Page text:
You could tell it was over from the moment he collapsed.
As Nerlens Noel writhed on the hardwood floor at the Stephen C. O'Connell Center, he probably thought about the rest of his season, in jeopardy of being lost. He probably thought about his teammates, who he knew he'd have to carry through the SEC in order to make a tournament run. He probably thought about the pain shooting up his leg - ACL torn, heart broken.
But there's one thing I'm sure the potential No. 1 pick in June's NBA Draft has thought about in the past few days since his season-ending knee injury:
I really hope I don't lose all that money.
And there's the issue.
Nerlens Noel, through no fault of his own, may have just missed out on a major payday - and I'm not talking about those awful candy bars.
The NBA's draft rules state that a player must be one year removed from high school in order to be eligible for entry into the league. That means a player could technically go pro right after high school. There is always Europe (see: Brandon Jennings). But that's such an unconventional method - something most high schoolers wouldn't even think about and something the average 17-year-old or 18-year-old might not feel comfortable doing. Leaving home and living in another country - one which a kid doesn't speak the language - for at least a year? That's tough.
So kids go to college. They don't follow the route of Jennings or Jeremy Tyler.
The U.S. is a country in which both the NCAA and the NBA make unthinkable amounts of dollars on the sport of basketball and yet, an 18-year-old who is qualified to get paid for his services can't do so.
Water, water everywhere, yet not a drop to drink.
Major collegiate injuries haven't affected some, even in recent years. Sam Bradford still went No. 1 overall in the 2010 NFL Draft following a major shoulder injury, which sidelined him for a whole season. Kyrie Irving, meanwhile, played only 11 games as a freshman at Duke and was still selected first in the NBA's 2011 draft. Injuries can be overshadowed. But that's not necessarily the issue. The problem is that this system is putting players in a position potentially to lose even more money than they already have.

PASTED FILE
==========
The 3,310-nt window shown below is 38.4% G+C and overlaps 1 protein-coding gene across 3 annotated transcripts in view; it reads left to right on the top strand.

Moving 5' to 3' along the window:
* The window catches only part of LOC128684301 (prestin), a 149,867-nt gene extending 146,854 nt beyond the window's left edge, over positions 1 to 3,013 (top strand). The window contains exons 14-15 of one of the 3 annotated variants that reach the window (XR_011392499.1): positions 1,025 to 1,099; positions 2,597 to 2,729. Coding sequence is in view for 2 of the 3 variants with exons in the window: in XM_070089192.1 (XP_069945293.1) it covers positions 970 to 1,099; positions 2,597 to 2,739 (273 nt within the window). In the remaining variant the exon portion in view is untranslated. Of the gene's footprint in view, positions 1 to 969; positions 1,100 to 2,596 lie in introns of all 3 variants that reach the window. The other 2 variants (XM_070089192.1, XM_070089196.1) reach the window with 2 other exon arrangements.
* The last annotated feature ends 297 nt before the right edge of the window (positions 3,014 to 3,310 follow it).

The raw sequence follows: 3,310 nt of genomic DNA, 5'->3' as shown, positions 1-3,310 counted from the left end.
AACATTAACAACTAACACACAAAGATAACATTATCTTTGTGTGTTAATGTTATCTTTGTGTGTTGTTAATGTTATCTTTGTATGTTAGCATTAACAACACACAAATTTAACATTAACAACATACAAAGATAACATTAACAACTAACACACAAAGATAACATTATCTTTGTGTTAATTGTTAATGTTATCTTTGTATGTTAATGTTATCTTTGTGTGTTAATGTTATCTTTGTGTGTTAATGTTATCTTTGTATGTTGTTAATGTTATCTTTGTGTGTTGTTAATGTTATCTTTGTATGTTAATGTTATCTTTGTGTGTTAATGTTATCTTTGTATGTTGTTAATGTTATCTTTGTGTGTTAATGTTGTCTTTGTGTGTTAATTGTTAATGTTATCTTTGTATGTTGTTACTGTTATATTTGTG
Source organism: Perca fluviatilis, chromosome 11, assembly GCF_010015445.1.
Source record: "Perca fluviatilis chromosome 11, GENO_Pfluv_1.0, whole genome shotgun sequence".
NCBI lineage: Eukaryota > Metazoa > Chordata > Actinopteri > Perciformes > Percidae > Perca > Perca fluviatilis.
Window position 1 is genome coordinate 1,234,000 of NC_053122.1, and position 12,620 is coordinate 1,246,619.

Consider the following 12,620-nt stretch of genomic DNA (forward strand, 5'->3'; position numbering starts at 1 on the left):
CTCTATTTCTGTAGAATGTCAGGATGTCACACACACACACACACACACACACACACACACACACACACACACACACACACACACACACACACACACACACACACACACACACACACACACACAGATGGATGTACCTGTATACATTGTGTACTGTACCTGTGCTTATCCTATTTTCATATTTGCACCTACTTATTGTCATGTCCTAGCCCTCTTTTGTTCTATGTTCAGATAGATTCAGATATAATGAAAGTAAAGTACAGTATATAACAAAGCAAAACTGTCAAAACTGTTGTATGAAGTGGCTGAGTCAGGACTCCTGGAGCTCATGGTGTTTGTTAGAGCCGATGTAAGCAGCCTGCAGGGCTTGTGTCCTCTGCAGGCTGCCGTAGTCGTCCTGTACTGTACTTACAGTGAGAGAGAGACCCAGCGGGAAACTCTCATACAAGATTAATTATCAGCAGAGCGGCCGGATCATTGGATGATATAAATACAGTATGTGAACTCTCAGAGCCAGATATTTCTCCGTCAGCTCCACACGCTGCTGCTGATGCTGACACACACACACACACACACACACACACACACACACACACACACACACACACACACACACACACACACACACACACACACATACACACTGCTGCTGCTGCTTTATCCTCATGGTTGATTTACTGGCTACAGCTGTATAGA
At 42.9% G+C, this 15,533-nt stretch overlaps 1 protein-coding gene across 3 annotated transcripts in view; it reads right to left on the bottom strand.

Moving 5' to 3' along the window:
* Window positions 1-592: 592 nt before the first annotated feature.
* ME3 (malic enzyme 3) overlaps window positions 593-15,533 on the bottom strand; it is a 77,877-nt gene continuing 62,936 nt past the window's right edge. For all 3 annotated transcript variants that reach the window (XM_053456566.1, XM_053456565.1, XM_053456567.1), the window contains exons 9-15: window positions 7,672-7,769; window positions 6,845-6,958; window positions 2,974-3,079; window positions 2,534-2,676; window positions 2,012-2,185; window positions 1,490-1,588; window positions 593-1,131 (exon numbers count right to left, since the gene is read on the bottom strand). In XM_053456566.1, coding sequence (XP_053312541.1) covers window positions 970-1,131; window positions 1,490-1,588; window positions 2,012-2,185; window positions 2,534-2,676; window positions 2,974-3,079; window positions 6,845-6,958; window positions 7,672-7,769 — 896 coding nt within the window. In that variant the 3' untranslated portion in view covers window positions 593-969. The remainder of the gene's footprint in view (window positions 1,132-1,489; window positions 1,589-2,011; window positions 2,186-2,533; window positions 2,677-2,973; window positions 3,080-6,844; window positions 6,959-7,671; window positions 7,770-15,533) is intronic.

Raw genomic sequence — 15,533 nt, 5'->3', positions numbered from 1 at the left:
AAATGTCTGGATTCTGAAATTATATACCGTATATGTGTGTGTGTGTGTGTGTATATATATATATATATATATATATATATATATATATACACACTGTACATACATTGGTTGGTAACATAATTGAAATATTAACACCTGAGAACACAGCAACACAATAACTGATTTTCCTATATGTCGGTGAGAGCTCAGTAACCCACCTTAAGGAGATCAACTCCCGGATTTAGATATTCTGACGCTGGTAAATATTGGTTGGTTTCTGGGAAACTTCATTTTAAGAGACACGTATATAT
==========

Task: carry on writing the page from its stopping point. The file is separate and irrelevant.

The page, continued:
Collegiate players are already sacrificing dollars because of an unfair NBA system that won't let freshman into the league and an unrighteous NCAA system that not only makes sure that they don't see a dime, but also penalizes them if they do. But that's a different issue. Yes, players need to see some compensation for the fortunes that get thrown at their universities every season, but they also need to have the right to enter the draft whenever they please.
It's not that Noel couldn't have gotten hurt if he were already in the league. Sure, he could've. But from a personal standpoint, he's financially stable. He's gotten his payday - again, not the candy bar.
Now, Noel waits in limbo. Will he still be a high pick? Surely. A top-five pick? Most likely. But Noel may end up losing money (falling from being the projected No. 1 overall pick to a few picks lower) and if the principles of this rule are on trial, then the result shouldn't matter.
Noel might still wind up becoming a dominant NBA player. That's supremely possible, especially with the way we've seen athletes in other leagues come back from ACL injuries so positively over the past year or so. But the fact that he's currently sitting in a dorm room waiting for the NBA Draft is so wrong, when he could've pocketed his money already.
Fred Katz is an NBA writer for RotoWire. Follow him on Twitter at @FredKatz.